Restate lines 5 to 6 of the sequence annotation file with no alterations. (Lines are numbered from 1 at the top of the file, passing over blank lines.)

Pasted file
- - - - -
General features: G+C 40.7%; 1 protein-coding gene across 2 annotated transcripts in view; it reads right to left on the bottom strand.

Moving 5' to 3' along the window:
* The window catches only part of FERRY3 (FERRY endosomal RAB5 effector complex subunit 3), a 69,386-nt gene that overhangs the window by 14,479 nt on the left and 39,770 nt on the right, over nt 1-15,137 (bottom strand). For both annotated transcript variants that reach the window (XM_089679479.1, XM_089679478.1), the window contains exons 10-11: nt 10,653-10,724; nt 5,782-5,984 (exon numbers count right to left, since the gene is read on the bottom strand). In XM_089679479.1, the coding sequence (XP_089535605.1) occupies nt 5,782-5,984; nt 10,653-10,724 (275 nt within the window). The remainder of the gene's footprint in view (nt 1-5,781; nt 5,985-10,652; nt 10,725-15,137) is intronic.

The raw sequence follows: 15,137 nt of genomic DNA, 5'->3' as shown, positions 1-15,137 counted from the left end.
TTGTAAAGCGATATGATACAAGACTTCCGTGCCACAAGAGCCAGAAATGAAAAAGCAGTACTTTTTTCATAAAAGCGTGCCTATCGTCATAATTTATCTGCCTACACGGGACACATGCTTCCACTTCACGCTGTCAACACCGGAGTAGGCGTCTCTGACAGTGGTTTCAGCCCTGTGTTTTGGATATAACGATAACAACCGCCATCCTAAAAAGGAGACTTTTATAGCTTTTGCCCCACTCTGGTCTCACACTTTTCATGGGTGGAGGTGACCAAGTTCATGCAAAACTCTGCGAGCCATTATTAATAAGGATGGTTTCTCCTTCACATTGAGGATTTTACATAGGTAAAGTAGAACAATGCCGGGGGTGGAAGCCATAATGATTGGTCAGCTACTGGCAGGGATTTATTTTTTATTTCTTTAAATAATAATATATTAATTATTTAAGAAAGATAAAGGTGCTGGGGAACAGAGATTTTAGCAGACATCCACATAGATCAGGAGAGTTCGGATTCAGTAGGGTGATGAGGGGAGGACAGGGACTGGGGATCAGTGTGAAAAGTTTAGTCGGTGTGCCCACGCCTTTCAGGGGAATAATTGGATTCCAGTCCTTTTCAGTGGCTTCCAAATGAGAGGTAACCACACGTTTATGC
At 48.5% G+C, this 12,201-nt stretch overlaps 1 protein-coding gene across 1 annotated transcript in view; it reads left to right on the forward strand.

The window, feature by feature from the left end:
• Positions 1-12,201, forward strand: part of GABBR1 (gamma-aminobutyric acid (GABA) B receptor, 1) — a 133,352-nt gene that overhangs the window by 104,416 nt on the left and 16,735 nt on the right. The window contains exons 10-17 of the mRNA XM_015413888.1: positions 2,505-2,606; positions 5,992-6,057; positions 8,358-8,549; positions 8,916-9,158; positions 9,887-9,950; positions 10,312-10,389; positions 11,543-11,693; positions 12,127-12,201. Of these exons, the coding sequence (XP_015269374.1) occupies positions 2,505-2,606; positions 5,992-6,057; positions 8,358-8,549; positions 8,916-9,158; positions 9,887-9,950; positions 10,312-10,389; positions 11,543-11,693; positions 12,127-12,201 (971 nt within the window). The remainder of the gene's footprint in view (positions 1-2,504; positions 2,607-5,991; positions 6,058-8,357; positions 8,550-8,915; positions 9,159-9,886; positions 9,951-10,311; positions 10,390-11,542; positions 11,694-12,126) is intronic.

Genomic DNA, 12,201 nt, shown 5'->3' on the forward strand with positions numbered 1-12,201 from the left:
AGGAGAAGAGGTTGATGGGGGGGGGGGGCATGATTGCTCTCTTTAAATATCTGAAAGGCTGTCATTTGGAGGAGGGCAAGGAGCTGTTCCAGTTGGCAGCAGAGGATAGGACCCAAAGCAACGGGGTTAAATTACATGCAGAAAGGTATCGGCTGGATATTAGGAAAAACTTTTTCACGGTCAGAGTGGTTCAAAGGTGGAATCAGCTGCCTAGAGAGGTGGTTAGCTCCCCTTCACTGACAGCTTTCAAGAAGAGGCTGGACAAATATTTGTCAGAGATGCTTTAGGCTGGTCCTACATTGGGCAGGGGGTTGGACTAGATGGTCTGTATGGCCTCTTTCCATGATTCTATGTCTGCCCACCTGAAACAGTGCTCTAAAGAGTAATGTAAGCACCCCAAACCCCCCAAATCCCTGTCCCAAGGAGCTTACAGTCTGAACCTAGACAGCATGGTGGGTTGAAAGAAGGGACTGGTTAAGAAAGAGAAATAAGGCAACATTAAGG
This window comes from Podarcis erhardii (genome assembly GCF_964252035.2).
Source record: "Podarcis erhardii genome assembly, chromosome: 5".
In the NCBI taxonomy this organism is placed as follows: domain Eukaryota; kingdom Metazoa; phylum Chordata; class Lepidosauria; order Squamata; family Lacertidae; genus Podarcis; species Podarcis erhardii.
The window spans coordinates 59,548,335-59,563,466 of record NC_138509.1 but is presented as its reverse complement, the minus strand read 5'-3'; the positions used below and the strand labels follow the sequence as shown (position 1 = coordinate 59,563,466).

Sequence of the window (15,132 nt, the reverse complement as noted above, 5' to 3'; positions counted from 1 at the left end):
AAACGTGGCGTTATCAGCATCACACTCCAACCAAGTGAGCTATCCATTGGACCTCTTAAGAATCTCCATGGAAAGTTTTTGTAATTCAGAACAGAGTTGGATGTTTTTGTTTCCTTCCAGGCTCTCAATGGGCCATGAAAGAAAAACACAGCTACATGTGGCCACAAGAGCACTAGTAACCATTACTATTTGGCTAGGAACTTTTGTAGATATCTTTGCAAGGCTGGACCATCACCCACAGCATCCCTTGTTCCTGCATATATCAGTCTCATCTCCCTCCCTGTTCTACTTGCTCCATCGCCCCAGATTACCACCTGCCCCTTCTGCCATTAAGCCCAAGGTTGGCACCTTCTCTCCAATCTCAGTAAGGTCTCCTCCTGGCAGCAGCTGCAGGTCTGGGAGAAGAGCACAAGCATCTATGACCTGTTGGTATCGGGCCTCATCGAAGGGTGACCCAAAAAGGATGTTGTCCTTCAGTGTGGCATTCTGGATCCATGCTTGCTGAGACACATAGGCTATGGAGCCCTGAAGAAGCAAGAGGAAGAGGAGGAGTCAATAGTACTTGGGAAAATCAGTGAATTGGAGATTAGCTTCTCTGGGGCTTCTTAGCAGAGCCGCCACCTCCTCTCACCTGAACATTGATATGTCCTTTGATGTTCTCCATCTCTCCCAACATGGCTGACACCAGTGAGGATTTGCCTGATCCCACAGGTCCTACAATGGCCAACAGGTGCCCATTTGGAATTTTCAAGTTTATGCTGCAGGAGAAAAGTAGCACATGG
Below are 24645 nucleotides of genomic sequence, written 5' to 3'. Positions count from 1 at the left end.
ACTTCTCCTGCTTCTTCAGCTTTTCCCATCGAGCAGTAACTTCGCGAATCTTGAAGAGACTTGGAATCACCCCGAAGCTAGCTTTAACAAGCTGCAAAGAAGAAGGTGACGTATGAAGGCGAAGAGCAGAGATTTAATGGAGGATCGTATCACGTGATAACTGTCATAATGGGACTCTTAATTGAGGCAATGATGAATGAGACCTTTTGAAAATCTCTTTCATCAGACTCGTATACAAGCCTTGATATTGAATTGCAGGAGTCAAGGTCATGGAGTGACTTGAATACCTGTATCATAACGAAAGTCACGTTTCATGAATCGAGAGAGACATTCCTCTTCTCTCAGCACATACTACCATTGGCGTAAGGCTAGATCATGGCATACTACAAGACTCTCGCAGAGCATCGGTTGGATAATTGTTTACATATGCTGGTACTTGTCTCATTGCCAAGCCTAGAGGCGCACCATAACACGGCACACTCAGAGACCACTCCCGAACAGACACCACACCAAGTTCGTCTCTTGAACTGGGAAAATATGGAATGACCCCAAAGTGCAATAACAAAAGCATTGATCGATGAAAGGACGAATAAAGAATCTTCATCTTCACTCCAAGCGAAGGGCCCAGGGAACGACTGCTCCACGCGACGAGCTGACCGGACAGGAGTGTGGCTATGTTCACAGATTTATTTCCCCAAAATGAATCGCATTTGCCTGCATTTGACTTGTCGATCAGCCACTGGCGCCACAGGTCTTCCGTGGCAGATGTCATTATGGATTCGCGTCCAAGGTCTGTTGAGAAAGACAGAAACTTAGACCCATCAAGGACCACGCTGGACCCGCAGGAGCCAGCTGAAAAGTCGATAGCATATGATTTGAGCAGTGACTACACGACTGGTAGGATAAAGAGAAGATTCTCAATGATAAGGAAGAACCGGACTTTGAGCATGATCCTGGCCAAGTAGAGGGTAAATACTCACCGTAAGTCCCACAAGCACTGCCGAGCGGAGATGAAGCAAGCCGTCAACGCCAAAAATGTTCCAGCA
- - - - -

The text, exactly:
TTGTAAAGCGATATGATACAAGACTTCCGTGCCACAAGAGCCAGAAATGAAAAAGCAGTACTTTTTTCATAAAAGCGTGCCTATCGTCATAATTTATCTGCCTACACGGGACACATGCTTCCACTTCACGCTGTCAACACCGGAGTAGGCGTCTCTGACAGTGGTTTCAGCCCTGTGTTTTGGATATAACGATAACAACCGCCATCCTAAAAAGGAGACTTTTATAGCTTTTGCCCCACTCTGGTCTCACACTTTTCATGGGTGGAGGTGACCAAGTTCATGCAAAACTCTGCGAGCCATTATTAATAAGGATGGTTTCTCCTTCACATTGAGGATTTTACATAGGTAAAGTAGAACAATGCCGGGGGTGGAAGCCATAATGATTGGTCAGCTACTGGCAGGGATTTATTTTTTATTTCTTTAAATAATAATATATTAATTATTTAAGAAAGATAAAGGTGCTGGGGAACAGAGATTTTAGCAGACATCCACATAGATCAGGAGAGTTCGGATTCAGTAGGGTGATGAGGGGAGGACAGGGACTGGGGATCAGTGTGAAAAGTTTAGTCGGTGTGCCCACGCCTTTCAGGGGAATAATTGGATTCCAGTCCTTTTCAGTGGCTTCCAAATGAGAGGTAACCACACGTTTATGC
At 48.5% G+C, this 12,201-nt stretch overlaps 1 protein-coding gene across 1 annotated transcript in view; it reads left to right on the forward strand.